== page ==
Series business (Sept. 24, 2010)
The Internet is not the world, though it’s easy to forget when it’s all that stands between you and workday boredom. But the web is more than just distraction; for many, it’s our primary source of news, entertainment, social interaction, and pictures of kitties. It’s also a fickle beast with a short memory and even shorter attention span, collectively clicking over to the next meme-of-the-moment before that viral video you just opened has even finished loading. Even the most robust RSS feed can’t capture all the bits of news, humor, and Internet ephemera that go zipping by on their way to virtual obscurity. The A.V. Club is here to help sort it all out with Trending Topics, which looks back at the web week that was and rounds up what the Internet was talking about while you were busy with real life.
Viral Video Inc.
Occasionally, a viral hit comes along and creates such a huge and specifically shaped tear in the fabric of the Internet that the only thing that can fill that hole is another viral hit crafted in its likeness. This gives rise to viral franchises, videos and other virtual distractions that are part of an Internet legacy that pretty much ensures their ascension to “viral” status. And since there are always n00bs discovering well-trod corners of the Internet for the first time, the sequels’ success usually correlates with a resurgence of the original or previous entries in the franchise. Zach Galifianakis’ “Between Two Ferns” series is a particularly high-profile viral franchise: Its inclusion of famous celebrities and association with Internet hit factory Funny Or Die essentially guarantees that every new entry will be rapturously received and endlessly linked, tweeted, and Tumblr-ed.
“Between Two Ferns” is a rare exception to the rule of diminishing returns in viral franchises, the Pixar to the rest of the web’s Saw series. Sadly, this week did not see the unveiling of a new BTF, but it did see several new installments in established viral franchises, some better than others.
• OK Go’s success as a band is intrinsically linked to its success as a viral phenomenon, thanks to the Grammy-winning video for “Here It Goes Again.” The band homed in on a couple more of the Internet’s favorite motifs earlier this year with the video for “This Too Shall Pass,” a one-take journey through an intricate Rube Goldberg machine; but it upped the ante this week by tapping into one of the richest veins of viral fuel—cute animals. Specifically, a bunch of highly trained dogs, which accompany the band members through one of their signature choreographed dance routines in the video for “White Knuckles.”
Predictably, the video has been all over the place this week, with everyone lauding the adorable images and ignoring the bland song accompanying them. It’s tempting to be cynical and accuse OK Go of putting more energy into being Internet Darlings than making compelling music, particularly when this latest entry is so blatantly calculated for web popularity. Then again, the group’s fondness for cheesy choreography and low-budget visuals go back to way before the YouTube era. Witness this 1999 performance of “C-C-C-Cinnamon Lips” on Chicago variety show Chica-Go-Go, which also features some slightly less cuddly co-stars: NPR personalities Ira Glass and Peter Sagel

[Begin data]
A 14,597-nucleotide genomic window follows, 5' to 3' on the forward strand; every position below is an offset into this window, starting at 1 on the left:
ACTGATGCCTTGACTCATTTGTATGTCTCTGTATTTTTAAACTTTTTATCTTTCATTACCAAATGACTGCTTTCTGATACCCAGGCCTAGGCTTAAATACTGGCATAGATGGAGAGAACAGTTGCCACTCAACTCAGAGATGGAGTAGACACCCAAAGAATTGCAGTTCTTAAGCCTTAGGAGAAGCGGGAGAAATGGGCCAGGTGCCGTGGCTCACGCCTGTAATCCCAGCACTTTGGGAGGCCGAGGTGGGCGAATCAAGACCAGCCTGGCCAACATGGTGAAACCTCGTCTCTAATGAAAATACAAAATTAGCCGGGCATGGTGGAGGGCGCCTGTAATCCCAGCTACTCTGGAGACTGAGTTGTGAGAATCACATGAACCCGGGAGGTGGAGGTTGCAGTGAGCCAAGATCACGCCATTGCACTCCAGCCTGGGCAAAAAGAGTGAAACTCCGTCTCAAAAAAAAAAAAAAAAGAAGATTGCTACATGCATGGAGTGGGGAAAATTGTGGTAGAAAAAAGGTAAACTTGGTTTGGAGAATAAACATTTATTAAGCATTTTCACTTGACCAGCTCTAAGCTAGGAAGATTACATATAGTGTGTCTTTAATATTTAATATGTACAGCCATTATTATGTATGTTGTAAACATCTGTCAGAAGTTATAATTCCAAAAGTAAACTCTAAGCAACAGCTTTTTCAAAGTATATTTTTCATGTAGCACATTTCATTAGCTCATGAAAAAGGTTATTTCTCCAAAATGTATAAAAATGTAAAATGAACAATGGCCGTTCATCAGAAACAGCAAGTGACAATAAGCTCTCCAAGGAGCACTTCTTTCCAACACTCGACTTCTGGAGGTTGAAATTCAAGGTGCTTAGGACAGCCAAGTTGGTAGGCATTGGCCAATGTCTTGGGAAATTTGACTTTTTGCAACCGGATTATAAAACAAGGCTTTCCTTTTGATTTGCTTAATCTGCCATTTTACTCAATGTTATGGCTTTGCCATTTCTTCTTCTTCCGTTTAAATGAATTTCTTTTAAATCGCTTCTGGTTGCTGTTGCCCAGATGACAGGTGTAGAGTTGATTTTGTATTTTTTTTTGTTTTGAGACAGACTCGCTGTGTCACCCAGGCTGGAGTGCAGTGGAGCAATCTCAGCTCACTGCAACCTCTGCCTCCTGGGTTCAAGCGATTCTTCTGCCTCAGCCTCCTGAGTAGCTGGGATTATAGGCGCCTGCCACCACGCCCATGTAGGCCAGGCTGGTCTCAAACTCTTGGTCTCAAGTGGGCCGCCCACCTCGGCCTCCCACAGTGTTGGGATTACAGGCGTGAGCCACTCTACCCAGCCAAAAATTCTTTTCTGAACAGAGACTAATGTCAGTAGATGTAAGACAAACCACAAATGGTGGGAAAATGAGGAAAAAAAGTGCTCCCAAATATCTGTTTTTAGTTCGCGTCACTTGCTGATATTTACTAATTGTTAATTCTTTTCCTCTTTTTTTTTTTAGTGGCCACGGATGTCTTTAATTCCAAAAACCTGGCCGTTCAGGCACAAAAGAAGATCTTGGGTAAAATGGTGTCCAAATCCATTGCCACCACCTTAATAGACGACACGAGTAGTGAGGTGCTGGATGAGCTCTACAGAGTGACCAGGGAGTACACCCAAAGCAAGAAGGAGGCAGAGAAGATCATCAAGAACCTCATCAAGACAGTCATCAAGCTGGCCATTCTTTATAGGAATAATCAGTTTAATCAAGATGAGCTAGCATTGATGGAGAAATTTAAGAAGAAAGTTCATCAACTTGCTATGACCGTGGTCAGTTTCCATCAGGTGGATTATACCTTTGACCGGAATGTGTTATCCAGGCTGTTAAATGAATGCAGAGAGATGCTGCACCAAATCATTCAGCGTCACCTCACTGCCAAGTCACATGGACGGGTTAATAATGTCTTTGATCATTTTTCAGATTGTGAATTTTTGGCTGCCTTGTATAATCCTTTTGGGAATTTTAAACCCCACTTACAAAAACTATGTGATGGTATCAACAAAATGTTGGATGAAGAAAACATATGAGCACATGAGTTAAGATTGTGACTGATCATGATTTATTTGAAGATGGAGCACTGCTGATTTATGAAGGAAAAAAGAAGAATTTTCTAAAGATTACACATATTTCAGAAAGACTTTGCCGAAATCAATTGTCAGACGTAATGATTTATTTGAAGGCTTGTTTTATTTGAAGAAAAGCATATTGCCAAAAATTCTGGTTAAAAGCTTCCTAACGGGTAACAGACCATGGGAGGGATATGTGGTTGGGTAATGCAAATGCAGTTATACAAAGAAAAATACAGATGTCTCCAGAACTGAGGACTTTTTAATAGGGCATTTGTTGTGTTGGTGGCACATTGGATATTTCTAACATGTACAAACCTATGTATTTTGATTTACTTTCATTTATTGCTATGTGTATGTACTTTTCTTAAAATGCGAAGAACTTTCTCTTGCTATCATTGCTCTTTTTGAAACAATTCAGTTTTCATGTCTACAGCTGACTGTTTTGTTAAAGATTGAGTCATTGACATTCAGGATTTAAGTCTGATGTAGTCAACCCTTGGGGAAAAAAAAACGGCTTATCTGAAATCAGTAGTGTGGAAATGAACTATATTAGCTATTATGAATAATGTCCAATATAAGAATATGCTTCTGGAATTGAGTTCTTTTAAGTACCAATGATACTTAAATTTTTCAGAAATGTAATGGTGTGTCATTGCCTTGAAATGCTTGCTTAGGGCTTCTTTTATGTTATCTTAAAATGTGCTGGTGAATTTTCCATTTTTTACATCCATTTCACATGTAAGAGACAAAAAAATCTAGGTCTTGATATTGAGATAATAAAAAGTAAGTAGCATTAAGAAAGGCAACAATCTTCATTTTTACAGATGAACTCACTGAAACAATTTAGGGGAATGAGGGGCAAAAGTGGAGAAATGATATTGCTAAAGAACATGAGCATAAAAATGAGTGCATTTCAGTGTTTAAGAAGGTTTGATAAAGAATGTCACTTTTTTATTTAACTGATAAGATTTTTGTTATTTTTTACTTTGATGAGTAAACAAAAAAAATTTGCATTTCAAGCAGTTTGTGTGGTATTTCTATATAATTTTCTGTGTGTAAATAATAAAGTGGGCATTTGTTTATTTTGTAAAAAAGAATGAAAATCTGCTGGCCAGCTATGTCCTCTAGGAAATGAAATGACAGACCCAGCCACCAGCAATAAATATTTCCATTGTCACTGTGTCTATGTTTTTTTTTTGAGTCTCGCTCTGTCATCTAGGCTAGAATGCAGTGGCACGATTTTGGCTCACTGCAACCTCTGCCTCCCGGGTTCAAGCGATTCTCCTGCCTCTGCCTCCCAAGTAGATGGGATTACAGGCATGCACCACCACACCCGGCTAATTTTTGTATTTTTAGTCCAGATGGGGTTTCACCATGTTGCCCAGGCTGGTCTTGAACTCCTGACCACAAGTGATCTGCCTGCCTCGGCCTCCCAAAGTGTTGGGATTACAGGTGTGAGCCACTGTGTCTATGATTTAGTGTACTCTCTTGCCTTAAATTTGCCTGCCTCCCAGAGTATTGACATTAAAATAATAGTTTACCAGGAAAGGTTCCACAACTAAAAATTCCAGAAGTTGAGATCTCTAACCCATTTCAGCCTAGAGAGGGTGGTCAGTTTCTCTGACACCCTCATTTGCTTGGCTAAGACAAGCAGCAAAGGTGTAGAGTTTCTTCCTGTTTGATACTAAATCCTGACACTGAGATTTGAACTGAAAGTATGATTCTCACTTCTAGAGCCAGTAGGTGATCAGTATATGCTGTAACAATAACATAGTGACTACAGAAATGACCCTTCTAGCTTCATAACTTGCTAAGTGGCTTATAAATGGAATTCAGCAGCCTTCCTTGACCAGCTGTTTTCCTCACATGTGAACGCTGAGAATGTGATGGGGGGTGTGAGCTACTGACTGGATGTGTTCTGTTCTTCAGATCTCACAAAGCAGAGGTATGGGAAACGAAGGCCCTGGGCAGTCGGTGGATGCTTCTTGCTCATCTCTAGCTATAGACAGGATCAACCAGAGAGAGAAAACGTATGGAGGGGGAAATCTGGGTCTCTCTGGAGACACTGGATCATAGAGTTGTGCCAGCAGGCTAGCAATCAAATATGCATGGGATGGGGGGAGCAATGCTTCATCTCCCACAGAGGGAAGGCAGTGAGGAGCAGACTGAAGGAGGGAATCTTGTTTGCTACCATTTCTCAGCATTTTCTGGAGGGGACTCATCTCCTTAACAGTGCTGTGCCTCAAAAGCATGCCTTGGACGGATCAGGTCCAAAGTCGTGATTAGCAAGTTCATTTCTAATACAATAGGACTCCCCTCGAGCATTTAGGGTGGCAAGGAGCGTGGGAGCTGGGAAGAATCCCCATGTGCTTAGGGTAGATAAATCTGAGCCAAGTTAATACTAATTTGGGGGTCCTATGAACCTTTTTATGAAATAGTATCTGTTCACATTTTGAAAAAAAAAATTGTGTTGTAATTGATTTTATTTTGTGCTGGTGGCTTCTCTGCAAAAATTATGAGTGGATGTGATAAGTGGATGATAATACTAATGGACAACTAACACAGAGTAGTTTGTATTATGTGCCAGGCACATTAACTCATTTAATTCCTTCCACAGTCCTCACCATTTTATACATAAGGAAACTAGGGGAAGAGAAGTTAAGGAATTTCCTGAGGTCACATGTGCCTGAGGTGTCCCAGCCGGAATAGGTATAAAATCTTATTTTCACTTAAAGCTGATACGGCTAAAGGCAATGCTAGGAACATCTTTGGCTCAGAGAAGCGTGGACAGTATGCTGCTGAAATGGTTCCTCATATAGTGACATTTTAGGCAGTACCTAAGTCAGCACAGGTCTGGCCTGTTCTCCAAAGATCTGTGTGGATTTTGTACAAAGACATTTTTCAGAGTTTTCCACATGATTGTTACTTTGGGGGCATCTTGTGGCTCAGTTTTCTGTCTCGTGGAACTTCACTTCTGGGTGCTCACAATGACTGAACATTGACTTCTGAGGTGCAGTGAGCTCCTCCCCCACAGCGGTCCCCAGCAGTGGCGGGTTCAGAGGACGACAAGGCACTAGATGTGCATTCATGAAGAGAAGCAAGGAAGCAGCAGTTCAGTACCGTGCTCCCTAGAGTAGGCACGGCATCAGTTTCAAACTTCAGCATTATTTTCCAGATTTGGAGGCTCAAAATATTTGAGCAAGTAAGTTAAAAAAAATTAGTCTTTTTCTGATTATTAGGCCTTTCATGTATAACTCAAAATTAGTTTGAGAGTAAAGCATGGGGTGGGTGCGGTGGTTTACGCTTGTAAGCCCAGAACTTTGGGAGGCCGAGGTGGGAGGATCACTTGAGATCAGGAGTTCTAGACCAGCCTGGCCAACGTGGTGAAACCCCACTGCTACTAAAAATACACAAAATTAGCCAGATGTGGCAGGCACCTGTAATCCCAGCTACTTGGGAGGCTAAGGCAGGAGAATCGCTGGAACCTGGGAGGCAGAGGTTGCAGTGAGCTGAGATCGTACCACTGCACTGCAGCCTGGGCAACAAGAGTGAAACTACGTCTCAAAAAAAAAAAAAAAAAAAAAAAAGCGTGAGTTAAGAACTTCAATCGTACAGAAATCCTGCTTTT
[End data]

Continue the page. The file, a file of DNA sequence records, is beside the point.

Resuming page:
• The PS22 Chorus is a more consistent viral machine, sticking to its template of a multicultural band of adorable fifth-graders crooning pop and alternative hits. PS22 has been around the web since 2006, when choir director Gregg Breinberg started posting videos of the group on YouTube. But it’s really risen to prominence in the last year or so—as have the obvious Glee comparisons—with renditions of Lady Gaga’s “Just Dance,” Coldplay’s “Viva La Vida,” Survivor’s “Eye Of The Tiger,” and Journey’s “Don’t Stop Believin’” racking up nearly 10 million combined views. Well, with a new school year comes a new class of bright-eyed, swaying kids singing another pop hit: John Lennon’s “Imagine.”
• The Gregory Brothers and their trusty Auto-Tune already had a successful web series, “Auto-Tune The News,” when their viral star went supernova with “The Bed Intruder Song” (which was officially put to rest in this column last week). They’ve followed it up with vocoderized renditions of already-viral hits like the “Mommy & Daddy Song” and the “Backin Up Song.” But while “Bed Intruder” has racked up more than 30 million views and rising, these sequels seem to be hovering around the 3 million mark. This week’s entry, “Tornado Song”—based on the video of a bro-tastic freakout over last week’s tornado in Brooklyn—is positively anemic in comparison, both in terms of view count and quality.
• It’s a bit disingenuous to claim that NMA is shooting for viral fame with its CGI portrayals of news stories; the Taiwanese animation studio cranks out several poorly animated videos every day, for use by whatever news outlet will have them. But whenever NMA gets its hands on a bit of U.S. tabloid fodder—such as Lindsay Lohan’s arrest or Snooki’s rise to power—the combination of its broad definition of “facts” and bordering-on-absurd visuals usually earns the video a quick viral spike. While this week’s interpretation of Paris Hilton’s latest evasion of the American Justice System has its moments—such as Hilton’s avatar snorting a line of Clorox toilet bowl cleaner off the back of her hand—it can’t live up to last Friday’s baffling “Tea Party Express Derails GOP Candidates,” which depicts anti-wanking Senatorial candidate Christine O’Donnell stopping a boy from literally choking a chicken. The whole thing is absurd enough without subtitles, but if you really want to know what that is Karl Rove is throwing at O’Donnell in the video (spoiler: “balls of goo”), then Best Week Ever has a less-than-helpful translation.
Fall TV premieres are upon us, which means networks are scrambling to find new ways to make their greatest enemy—the free content-dispersing Internet—work for them rather than against them. This of course means the influx of promotional stunts and forced viralness that has become as much a part of the fall TV season as failed pilots.